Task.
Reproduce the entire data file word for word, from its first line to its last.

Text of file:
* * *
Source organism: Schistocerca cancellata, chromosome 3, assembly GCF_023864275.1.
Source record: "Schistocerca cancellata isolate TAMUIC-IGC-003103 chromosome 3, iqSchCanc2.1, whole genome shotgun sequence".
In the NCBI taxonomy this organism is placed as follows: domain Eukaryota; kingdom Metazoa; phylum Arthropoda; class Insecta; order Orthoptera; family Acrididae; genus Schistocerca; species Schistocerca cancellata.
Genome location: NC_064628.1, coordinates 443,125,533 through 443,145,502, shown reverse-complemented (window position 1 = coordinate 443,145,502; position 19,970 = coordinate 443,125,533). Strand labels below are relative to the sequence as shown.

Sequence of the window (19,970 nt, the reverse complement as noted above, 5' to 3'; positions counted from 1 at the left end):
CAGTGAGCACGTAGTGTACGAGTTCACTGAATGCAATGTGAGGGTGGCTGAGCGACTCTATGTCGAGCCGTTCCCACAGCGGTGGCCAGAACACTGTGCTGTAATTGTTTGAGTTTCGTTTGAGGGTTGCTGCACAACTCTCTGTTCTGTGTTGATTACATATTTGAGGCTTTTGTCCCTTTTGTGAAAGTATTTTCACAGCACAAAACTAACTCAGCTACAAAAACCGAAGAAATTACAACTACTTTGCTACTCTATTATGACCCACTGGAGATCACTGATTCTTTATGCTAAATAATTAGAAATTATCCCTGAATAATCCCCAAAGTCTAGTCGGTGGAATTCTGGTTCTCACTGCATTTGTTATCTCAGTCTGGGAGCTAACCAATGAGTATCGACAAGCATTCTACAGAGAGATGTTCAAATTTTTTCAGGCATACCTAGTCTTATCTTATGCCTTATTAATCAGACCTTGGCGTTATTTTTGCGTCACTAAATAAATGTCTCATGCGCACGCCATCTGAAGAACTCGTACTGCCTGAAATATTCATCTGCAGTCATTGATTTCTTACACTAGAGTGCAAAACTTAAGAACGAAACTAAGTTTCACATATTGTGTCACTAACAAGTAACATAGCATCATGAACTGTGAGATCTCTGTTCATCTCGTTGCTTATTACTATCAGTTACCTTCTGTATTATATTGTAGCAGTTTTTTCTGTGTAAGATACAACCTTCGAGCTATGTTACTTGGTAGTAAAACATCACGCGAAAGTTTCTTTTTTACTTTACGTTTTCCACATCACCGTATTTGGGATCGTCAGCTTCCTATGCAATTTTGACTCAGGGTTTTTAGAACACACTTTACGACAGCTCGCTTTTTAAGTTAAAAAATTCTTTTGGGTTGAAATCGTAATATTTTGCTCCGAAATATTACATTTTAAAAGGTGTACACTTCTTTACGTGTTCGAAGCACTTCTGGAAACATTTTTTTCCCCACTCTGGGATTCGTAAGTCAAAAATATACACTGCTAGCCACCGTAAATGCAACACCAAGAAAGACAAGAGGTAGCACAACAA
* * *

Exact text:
Source organism: Schistocerca cancellata, chromosome 3, assembly GCF_023864275.1.
Source record: "Schistocerca cancellata isolate TAMUIC-IGC-003103 chromosome 3, iqSchCanc2.1, whole genome shotgun sequence".
In the NCBI taxonomy this organism is placed as follows: domain Eukaryota; kingdom Metazoa; phylum Arthropoda; class Insecta; order Orthoptera; family Acrididae; genus Schistocerca; species Schistocerca cancellata.
Genome location: NC_064628.1, coordinates 443,125,533 through 443,145,502, shown reverse-complemented (window position 1 = coordinate 443,145,502; position 19,970 = coordinate 443,125,533). Strand labels below are relative to the sequence as shown.

Sequence of the window (19,970 nt, the reverse complement as noted above, 5' to 3'; positions counted from 1 at the left end):
CAGTGAGCACGTAGTGTACGAGTTCACTGAATGCAATGTGAGGGTGGCTGAGCGACTCTATGTCGAGCCGTTCCCACAGCGGTGGCCAGAACACTGTGCTGTAATTGTTTGAGTTTCGTTTGAGGGTTGCTGCACAACTCTCTGTTCTGTGTTGATTACATATTTGAGGCTTTTGTCCCTTTTGTGAAAGTATTTTCACAGCACAAAACTAACTCAGCTACAAAAACCGAAGAAATTACAACTACTTTGCTACTCTATTATGACCCACTGGAGATCACTGATTCTTTATGCTAAATAATTAGAAATTATCCCTGAATAATCCCCAAAGTCTAGTCGGTGGAATTCTGGTTCTCACTGCATTTGTTATCTCAGTCTGGGAGCTAACCAATGAGTATCGACAAGCATTCTACAGAGAGATGTTCAAATTTTTTCAGGCATACCTAGTCTTATCTTATGCCTTATTAATCAGACCTTGGCGTTATTTTTGCGTCACTAAATAAATGTCTCATGCGCACGCCATCTGAAGAACTCGTACTGCCTGAAATATTCATCTGCAGTCATTGATTTCTTACACTAGAGTGCAAAACTTAAGAACGAAACTAAGTTTCACATATTGTGTCACTAACAAGTAACATAGCATCATGAACTGTGAGATCTCTGTTCATCTCGTTGCTTATTACTATCAGTTACCTTCTGTATTATATTGTAGCAGTTTTTTCTGTGTAAGATACAACCTTCGAGCTATGTTACTTGGTAGTAAAACATCACGCGAAAGTTTCTTTTTTACTTTACGTTTTCCACATCACCGTATTTGGGATCGTCAGCTTCCTATGCAATTTTGACTCAGGGTTTTTAGAACACACTTTACGACAGCTCGCTTTTTAAGTTAAAAAATTCTTTTGGGTTGAAATCGTAATATTTTGCTCCGAAATATTACATTTTAAAAGGTGTACACTTCTTTACGTGTTCGAAGCACTTCTGGAAACATTTTTTTCCCCACTCTGGGATTCGTAAGTCAAAAATATACACTGCTAGCCACCGTAAATGCAACACCAAGAAAGACAAGAGGTAGCACAACAA